Wednesday, January 12, 2022

Images and ink (44)

Image: Alpinist N. on the Wellenkuppe (Photo courtesy of Alpine Light & Structure). 

Ink: From Mountains with a Difference (1951), by Geoffrey Winthrop Young.

But whom does not the alchemy of mountaineering melt into his essential gold?- whenever there is gold in him. There have been cases, I know, to show that a man may climb, and climb and prove a villain. But he will have climbed from vanity in his own prowess, and not from love of mountains, and the truth in him will soon out. Even in those first years, when it as still easy to know, or know the name and the performance of everyone climbing in our country, here and there appeared those whom I called the 'three year' men, men who flashed into climbing for its sensation and its acrobatics, and from vanity. They soon exhausted the sensation; sometimes they killed themselves; and in any case they disappeared once more from our ken. But the majority of those who were first drawn to the hills and their novel adventure were men of character and often of outstanding ability. These men, tested as comrades by mountain danger, difficulty and fatigue built our great mountaineering tradition.

Tuesday, January 4, 2022

Hot start

Elevated temperatures on the first ski-tour of the year

Freiberg Kärpf in the Swiss canton of Glarus was an easy choice for the year’s first ski-tour. The mountain usually has enough snow. By bus and train, it lies only two hours or so from Project Hyakumeizan’s front door. And, as a “Hausberg” of Elm, the homely alpine village at its foot, Kärpf almost qualifies as a local Meizan.

On New Year’s morning, the scenery looked as it should – a ring of snowy mountains stockading the head of the Sernftal. Only the spring-like warmth seemed to strike the wrong note.

A news screen in the train had alerted us to the near-record temperatures. At the year-end’s midnight, it said, the freezing level had risen to 3,764 metres – a height exactly equal to Mt Cook’s in New Zealand (before the top fell off) and not much lower than the Eiger’s. You’d normally expect it to be freezing in the valley at this time of year.

There was an alpine guide of the past who habitually refused to leave the hut if the temperature rose above zero – and this was on a summer night. Today, he’d no longer be in business. Yet his judgment was sound. A warm breeze brings out the worst in the mountains, from weaker snow bridges to increased rockfall.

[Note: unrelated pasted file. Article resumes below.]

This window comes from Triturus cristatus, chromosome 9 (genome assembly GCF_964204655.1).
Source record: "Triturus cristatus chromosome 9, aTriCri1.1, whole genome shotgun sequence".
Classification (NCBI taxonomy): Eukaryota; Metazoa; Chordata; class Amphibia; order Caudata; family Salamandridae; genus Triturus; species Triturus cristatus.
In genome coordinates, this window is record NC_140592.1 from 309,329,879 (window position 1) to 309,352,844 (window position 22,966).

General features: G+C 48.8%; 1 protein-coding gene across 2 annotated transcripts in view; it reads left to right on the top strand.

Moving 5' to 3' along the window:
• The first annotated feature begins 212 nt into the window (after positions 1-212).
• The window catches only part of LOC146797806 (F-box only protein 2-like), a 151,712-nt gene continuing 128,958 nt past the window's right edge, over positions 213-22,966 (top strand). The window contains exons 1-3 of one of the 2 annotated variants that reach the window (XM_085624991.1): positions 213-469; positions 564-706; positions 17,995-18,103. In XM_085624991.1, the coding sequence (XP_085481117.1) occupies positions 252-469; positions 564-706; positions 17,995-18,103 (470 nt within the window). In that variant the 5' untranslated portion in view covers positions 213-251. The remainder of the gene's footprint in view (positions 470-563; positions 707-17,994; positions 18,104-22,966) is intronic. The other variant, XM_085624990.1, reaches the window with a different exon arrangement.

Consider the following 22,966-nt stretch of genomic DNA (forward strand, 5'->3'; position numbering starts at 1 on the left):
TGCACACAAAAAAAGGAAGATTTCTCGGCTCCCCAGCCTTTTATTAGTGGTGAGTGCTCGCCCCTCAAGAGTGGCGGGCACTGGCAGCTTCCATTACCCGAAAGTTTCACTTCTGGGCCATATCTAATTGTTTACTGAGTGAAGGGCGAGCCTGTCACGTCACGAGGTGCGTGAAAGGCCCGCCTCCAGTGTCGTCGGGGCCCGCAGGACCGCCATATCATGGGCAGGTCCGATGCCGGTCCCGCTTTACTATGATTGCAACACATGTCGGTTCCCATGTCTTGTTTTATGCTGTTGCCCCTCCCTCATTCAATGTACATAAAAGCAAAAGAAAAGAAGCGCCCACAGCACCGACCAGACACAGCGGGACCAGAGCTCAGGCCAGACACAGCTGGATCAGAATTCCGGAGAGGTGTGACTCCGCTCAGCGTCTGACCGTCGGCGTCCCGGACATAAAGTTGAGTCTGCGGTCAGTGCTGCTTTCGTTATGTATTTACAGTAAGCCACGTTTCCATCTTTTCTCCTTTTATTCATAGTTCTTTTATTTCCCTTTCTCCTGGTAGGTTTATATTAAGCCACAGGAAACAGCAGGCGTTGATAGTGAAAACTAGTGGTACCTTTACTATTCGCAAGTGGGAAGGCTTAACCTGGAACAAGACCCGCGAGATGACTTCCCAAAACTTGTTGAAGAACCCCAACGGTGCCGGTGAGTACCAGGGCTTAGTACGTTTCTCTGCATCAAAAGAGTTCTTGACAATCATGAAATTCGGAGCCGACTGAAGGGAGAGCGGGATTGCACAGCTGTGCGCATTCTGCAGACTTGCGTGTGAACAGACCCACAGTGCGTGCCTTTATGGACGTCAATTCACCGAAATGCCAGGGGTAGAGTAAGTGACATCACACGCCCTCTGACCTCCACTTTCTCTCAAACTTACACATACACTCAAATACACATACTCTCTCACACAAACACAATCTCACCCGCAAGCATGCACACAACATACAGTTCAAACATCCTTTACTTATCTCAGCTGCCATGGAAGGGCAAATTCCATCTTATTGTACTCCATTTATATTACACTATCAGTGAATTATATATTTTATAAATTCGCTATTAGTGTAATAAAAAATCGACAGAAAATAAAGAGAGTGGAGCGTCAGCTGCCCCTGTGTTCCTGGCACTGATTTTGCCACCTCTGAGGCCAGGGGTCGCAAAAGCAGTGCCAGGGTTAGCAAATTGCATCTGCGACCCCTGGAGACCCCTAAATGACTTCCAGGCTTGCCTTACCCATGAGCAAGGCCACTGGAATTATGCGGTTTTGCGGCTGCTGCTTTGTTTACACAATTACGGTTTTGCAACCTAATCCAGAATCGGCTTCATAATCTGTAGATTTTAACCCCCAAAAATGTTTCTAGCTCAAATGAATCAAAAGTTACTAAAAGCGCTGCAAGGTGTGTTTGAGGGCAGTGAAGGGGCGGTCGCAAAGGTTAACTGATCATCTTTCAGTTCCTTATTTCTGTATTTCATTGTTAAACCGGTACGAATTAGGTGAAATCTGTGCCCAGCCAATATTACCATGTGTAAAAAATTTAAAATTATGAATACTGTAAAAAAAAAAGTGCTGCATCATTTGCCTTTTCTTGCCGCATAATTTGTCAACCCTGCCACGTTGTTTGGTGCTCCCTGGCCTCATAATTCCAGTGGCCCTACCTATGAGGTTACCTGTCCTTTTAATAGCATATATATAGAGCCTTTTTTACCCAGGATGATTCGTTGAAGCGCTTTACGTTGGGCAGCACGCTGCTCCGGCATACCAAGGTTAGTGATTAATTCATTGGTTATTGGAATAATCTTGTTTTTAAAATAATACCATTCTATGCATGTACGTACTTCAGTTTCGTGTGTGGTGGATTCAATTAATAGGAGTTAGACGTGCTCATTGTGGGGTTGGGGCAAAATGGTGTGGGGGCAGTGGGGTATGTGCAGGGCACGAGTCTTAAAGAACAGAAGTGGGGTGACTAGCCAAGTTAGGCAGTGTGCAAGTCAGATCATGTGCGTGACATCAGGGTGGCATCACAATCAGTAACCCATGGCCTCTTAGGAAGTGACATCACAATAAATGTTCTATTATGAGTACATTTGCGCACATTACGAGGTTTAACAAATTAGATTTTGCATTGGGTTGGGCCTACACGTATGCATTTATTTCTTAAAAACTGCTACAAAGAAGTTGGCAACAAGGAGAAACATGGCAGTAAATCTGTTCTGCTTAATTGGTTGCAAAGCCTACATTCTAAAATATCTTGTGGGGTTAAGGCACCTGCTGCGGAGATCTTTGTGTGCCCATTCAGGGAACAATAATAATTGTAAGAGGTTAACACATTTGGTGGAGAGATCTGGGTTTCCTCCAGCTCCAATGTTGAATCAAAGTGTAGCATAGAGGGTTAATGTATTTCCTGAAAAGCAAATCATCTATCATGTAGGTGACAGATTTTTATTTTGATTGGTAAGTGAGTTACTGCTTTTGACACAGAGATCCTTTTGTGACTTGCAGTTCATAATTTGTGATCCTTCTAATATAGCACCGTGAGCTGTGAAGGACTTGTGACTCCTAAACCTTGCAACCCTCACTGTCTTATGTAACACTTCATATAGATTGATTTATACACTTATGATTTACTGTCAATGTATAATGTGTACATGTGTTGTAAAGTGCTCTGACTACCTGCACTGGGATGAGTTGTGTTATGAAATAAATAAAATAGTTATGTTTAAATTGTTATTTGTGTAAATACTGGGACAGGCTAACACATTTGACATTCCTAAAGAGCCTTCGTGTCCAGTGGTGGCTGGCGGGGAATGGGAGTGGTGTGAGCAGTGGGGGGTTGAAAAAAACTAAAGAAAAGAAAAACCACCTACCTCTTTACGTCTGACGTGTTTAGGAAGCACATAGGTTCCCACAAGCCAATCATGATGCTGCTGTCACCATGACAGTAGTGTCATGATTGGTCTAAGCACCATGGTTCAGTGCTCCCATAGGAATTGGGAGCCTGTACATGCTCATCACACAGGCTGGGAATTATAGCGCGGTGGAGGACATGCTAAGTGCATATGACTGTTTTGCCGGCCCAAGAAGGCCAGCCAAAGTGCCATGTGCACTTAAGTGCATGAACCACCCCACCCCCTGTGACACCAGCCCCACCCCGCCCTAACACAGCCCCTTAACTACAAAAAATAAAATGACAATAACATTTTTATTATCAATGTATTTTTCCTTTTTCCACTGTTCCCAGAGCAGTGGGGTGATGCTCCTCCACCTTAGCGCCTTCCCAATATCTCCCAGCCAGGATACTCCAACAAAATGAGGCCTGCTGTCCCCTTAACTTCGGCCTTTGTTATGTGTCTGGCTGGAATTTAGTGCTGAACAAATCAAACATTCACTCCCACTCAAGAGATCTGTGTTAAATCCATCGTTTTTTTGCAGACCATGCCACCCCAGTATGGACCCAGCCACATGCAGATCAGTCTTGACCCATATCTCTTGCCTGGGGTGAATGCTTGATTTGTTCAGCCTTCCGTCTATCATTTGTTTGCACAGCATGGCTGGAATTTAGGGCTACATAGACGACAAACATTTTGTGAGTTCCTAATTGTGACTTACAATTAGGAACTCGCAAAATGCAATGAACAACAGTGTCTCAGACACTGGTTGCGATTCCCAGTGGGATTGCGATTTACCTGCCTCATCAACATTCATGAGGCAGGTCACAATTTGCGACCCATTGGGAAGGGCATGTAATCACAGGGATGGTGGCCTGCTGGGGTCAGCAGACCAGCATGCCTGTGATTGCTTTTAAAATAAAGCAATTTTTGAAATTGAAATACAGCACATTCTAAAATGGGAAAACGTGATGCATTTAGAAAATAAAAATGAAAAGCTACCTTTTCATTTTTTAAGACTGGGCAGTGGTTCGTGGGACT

Skiing up through the woods, still in shadow, there was time to think through the risk factors. Kärpf has no glaciers and any loose rocks would probably hold their peace. Paradoxically, the warm night’s most serious effect would most likely be a hard-frozen snowpack – thanks to the sorcery of radiation cooling, which can chill the snow overnight even when the air temperature is well above zero.

And so it proved. In the mountain’s shadow, the icy glaze made for some tense moments on the steeper traverses. Such places recalled some recent accidents, where ski-mountaineers had fallen to their deaths from peaks traditionally thought to be harmless.

Long flutings corrugated the slopes. In the slanting winter sunlight, they were as graceful to behold as they were untractable to ski across. It was hard to believe that these were rainwater runnels – at 2,600 metres in midwinter. But, then again, rainfall was recorded last summer for the first time ever at the top of Greenland’s ice cap, at 3,200 metres. So why should we be surprised by midwinter rains at this southerly latitude?

Freiberg Kärpf is famous for its ibex, chamois, deer and other wildlife. Some say it is “the oldest game reserve in Europe”. If so, this is due to one Joachim Bäldi. In 1548, seeing that the wild animals were being hunted to extinction, the chief magistrate had the mountain set aside as a wildlife sanctuary, a status it retains to this day. I wish I could find out more about this far-sighted Landamann. You know, we could use some administrators like that today …